en.wikipedia.org/wiki/Declination

In astronomy, **declination** (abbreviated dec; symbol δ) is one of the two angles
that locate a point on the **celestial** sphere in the **equatorial** coordinate system, the
...

astro.unl.edu/naap/motion1/cec_units.html

The **Celestial Equatorial** Coordinate System is based on the concept of the
celestial sphere. The celestial ... **Declination** is measured from the **celestial**
**equator**.

stars.astro.illinois.edu/celsph.html

The intersection of the celestial meridian and the **celestial equator** (upper case ...
If far enough north (**declination** 90° - latitude), the star misses the horizon and is ...

astro.wsu.edu/worthey/astro/html/lec-celestial-sph.html

Remember: your latitude = the altitude of the north celestial pole. ... Altitude of
**Celestial Equator** (Az.= 0 or 180), **Declination** of North horizon, **Declination** of ...

astrosun2.astro.cornell.edu/academics/courses/astro201/cel_sphere.htm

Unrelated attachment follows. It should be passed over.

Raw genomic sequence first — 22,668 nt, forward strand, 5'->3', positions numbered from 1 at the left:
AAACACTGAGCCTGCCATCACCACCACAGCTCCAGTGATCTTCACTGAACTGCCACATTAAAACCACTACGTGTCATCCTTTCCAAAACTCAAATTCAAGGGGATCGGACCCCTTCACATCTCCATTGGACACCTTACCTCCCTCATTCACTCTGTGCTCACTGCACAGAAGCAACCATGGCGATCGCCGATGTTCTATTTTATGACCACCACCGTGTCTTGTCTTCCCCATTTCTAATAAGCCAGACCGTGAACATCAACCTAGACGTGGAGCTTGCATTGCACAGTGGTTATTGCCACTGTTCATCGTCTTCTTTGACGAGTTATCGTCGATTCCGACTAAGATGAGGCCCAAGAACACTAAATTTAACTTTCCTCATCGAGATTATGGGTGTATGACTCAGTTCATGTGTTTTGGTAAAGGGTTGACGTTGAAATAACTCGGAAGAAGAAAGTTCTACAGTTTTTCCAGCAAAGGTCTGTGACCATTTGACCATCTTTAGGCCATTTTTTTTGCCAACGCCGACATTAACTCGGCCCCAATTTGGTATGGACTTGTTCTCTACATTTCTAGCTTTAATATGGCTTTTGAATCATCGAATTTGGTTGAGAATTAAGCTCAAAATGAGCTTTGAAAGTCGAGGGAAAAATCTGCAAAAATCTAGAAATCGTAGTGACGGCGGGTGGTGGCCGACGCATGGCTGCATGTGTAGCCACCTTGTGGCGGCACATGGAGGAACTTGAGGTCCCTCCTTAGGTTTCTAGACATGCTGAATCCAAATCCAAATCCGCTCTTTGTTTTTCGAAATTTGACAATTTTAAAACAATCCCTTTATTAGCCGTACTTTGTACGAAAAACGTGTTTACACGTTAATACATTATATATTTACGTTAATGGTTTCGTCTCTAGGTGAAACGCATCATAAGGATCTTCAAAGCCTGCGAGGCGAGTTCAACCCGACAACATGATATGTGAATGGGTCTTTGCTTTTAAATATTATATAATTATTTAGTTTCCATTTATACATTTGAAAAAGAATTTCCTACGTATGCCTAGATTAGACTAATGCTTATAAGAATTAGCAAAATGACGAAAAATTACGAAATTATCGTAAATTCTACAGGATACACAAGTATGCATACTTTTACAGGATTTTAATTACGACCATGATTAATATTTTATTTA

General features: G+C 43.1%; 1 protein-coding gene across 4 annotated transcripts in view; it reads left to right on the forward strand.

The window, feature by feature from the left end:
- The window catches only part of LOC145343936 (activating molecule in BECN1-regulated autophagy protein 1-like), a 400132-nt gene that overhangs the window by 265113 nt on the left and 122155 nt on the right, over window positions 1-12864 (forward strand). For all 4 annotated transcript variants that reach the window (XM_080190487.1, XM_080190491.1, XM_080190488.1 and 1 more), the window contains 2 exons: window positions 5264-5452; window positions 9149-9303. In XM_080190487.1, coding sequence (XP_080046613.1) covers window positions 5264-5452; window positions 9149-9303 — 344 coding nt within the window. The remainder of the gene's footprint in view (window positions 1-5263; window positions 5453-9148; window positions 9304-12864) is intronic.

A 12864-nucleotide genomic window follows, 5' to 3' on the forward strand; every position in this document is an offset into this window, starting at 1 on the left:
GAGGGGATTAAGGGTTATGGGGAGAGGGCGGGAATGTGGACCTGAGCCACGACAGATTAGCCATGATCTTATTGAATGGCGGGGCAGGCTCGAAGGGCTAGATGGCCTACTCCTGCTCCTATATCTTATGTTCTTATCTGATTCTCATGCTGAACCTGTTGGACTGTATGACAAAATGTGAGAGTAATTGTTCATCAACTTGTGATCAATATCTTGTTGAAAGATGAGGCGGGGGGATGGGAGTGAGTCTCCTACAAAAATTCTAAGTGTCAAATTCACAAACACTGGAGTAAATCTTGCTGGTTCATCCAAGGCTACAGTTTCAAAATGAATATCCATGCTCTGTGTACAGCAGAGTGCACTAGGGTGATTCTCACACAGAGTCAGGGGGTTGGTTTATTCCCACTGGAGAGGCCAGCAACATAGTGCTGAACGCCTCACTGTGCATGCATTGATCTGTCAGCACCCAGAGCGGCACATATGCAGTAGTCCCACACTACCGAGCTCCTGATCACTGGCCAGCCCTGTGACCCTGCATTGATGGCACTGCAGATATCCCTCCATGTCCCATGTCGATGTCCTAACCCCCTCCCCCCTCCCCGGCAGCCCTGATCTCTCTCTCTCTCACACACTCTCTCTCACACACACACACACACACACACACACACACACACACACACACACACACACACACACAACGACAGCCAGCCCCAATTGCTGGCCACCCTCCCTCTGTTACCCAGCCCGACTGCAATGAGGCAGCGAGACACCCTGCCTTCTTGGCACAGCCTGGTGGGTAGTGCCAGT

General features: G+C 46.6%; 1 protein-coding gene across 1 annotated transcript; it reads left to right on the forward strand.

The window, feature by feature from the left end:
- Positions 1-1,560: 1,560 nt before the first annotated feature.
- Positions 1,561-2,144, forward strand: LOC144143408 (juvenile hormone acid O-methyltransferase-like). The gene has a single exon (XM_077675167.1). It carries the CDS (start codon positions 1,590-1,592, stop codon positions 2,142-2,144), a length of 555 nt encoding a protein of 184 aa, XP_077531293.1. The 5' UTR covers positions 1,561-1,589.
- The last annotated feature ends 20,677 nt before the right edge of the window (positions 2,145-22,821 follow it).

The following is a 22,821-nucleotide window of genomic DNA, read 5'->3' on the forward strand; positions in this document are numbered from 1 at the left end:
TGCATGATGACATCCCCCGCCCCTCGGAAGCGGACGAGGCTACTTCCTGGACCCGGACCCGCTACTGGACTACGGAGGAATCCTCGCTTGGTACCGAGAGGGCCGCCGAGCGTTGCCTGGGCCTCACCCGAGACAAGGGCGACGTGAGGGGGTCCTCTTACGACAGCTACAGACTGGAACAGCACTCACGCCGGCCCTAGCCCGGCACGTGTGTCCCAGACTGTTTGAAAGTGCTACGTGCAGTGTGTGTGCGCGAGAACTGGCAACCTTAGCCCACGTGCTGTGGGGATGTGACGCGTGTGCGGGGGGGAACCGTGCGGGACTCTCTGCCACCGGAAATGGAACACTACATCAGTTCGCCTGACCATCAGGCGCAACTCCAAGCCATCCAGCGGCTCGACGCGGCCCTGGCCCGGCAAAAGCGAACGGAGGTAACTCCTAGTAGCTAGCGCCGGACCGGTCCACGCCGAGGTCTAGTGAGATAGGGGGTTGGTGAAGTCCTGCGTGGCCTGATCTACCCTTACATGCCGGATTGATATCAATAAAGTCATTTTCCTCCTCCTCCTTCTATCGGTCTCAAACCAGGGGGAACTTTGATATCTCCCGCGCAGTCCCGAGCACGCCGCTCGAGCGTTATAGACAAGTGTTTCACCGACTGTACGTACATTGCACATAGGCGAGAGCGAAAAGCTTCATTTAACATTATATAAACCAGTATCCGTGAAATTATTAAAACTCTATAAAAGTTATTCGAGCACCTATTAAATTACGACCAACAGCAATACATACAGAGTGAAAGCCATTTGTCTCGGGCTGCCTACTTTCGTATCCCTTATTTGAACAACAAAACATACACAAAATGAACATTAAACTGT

The **celestial equator** lies along the celestial sphere in the same plane that ...
sphere by giving it two coordinates, called the Right Ascension and the
**Declination**.

archive.hokulea.com/ike/hookele/celestial_sphere.html

**Declination** equals the angle of a star away from the **Celestial Equator** with the
vertex (the common endpoint of the angle) being the center of the earth).

www.coursehero.com/file/p60neu3/a-90-b-90-c-0-d-180-B-Question-2-What-is-the-declination-of-an-object-that-lies

B Question 2: **What is the declination** of an object that lies equidistant between
the **celestial equator** and the south celestial pole? a. +45° b. -45° c. +60° d. -30°
A ...

www.astronomyforbeginners.com/astronomy/celestialsphere.php

Oct 1, 2014 **...** For this reason points on the **celestial equator** are said to have a **declination** of 0°
and the celestial pole is said to have a **declination** of 90°.

www.skyandtelescope.com/astronomy-resources/what-are-celestial-coordinates

Jul 20, 2006 **...** Directly out from the Earth's equator, 0° latitude, is the **celestial equator**, 0°
**declination**. If you stand on the Earth's equator, the **celestial equator** ...